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Copper Tip Energy Services
Copper Tip Energy
Vista Projects

US Oil Pours Into Asia as Buyers Go for Long-Range Flows

These translations are done via Google Translate
The physical crude market in Asia is softening as oil from as far away as the US and Brazil flows into the world’s top consuming region, boosting competition for Middle East producers.

Buyers in South Korea, India and China have picked up substantial volumes from the US this month — more than 20 million barrels — mostly for arrival in November, according to traders handling those shipments. In addition, some crude cargoes from the North Sea and Brazil are also being taken, they said.

The shifting purchasing patterns add another dimension to an already-complex global market, with greater volumes of Russian oil still headed to China and India after the invasion of Ukraine. At the same time, crude has been flooding out of the US at a record pace, with overall supplies swollen by the Biden administration’s major sales from the nation’s Strategic Petroleum Reserve, while the European Union is poised to tighten its curbs on Russian flows.

WTI futures are at a bigger discount to the Middle Eastern oil benchmark

Brent futures — the global benchmark — hit a multi-month low in August as traders assessed the outlook for supplies heading into the year-end. The drop has also been driven by elevated concern that global growth may be slowing, while the possible return of Iranian supply has been weighing on prices.

“I think the OPEC producers would keep a very close eye on signs of growing softness in the physical market,” said Vandana Hari, founder of Vanda Insights, referring to the Organization of Petroleum Exporting Countries. “Should the Iran deal go through, it would put them even more on their guard, especially if their biggest buyers in Asia are scooping up more long-haul crude.”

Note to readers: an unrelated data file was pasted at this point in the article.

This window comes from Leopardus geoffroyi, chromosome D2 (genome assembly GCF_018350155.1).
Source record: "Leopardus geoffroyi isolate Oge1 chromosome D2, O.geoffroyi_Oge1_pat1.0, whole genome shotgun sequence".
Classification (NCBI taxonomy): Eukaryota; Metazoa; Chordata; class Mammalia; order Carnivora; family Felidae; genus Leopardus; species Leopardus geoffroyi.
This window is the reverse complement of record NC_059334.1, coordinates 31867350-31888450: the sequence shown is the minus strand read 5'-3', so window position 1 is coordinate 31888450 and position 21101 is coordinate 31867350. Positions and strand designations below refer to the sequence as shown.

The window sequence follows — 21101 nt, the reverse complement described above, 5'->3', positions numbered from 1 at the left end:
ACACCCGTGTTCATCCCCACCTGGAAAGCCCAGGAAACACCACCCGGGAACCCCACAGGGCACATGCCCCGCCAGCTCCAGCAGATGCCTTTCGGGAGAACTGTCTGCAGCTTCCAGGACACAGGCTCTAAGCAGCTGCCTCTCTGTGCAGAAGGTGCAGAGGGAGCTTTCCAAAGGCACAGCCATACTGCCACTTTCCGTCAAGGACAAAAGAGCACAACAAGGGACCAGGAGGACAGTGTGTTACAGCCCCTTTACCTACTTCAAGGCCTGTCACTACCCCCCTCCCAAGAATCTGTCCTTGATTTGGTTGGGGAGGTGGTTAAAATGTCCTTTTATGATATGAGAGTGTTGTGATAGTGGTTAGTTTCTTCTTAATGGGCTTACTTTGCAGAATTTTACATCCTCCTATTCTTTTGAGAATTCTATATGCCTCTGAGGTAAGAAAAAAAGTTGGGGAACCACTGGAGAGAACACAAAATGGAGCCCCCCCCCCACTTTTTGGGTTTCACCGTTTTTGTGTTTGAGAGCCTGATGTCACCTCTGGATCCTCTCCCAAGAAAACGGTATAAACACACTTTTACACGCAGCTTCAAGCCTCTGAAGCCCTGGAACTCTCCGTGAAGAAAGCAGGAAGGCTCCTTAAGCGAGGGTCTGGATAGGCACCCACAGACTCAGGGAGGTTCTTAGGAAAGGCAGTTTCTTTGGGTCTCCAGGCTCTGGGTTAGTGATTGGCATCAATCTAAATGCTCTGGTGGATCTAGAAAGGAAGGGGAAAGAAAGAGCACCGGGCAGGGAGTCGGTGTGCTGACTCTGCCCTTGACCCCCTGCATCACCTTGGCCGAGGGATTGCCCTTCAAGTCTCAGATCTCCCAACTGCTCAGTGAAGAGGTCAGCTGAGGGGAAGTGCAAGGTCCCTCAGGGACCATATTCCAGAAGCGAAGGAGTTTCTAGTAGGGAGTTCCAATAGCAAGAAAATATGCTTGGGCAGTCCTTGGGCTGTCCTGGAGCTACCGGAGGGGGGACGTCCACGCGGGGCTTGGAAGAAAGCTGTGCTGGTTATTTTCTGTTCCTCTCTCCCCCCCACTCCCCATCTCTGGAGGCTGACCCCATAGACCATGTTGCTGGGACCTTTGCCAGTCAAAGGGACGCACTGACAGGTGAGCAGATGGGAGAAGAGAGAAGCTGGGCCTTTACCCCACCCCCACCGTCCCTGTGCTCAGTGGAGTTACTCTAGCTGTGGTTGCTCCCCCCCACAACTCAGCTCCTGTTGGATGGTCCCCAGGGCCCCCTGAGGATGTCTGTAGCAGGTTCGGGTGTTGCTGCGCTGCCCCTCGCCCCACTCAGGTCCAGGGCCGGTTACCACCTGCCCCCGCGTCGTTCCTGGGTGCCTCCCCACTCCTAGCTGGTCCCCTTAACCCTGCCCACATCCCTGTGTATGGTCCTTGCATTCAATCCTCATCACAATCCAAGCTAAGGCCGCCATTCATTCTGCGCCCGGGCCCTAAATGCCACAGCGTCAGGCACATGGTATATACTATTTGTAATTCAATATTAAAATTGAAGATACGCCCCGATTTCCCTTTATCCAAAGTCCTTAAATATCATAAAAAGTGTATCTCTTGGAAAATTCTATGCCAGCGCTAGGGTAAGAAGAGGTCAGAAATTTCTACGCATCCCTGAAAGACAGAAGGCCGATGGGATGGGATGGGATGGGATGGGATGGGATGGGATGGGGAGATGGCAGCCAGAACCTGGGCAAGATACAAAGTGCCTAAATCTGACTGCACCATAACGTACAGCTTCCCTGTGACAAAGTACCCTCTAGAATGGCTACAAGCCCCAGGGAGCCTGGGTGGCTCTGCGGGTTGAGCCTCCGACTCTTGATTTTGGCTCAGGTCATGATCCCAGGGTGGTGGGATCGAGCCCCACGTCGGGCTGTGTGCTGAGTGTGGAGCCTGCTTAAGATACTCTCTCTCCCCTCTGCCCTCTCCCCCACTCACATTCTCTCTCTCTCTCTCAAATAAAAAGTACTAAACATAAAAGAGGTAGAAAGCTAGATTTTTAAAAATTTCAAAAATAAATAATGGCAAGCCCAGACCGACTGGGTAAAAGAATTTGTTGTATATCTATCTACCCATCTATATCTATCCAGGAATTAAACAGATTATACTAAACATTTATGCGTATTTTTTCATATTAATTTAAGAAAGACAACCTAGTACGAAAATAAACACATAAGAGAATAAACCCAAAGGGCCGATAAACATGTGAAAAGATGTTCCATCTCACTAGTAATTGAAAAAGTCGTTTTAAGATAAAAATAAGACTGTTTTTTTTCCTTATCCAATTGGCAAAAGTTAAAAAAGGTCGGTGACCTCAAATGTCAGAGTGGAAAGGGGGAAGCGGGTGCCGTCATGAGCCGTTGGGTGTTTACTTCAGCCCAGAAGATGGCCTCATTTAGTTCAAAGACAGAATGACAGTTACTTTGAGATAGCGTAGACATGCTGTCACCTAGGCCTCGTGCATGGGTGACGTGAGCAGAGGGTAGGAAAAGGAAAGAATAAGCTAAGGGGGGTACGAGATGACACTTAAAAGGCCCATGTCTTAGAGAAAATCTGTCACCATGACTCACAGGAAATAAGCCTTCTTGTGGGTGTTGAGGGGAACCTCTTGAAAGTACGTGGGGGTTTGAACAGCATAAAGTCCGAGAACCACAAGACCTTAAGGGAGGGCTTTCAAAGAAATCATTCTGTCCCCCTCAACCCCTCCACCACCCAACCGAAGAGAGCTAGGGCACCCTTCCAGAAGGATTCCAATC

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The increased inflow of long-haul cargoes into Asia, which take twice as long as Middle Eastern barrels, have forced spot premiums of Persian Gulf barrels to dip, with additional pressure from poorer Japanese demand.

The premium of Oman crude futures to Dubai swaps — a gauge of the strength or weakness of Middle Eastern physical barrels in Asia — has more than halved from a month ago, data compiled by Bloomberg showed.

As crude futures slid this month, reducing feedstock costs, the region’s appetite for spot cargoes has stayed relatively firm, other than in Japan. Refining margins for fuels like diesel have rebounded after hitting a two-month low, prompting some local processors to look away from cutting run rates.

So far this month, Japanese buyers have been slow to grab their favored crude from Abu Dhabi for October loading, traders said. Idemitsu Kosan Co. has a planned maintenance at its Yokkaichi plant in October-November that’s keeping some consumption curbed, according to traders.

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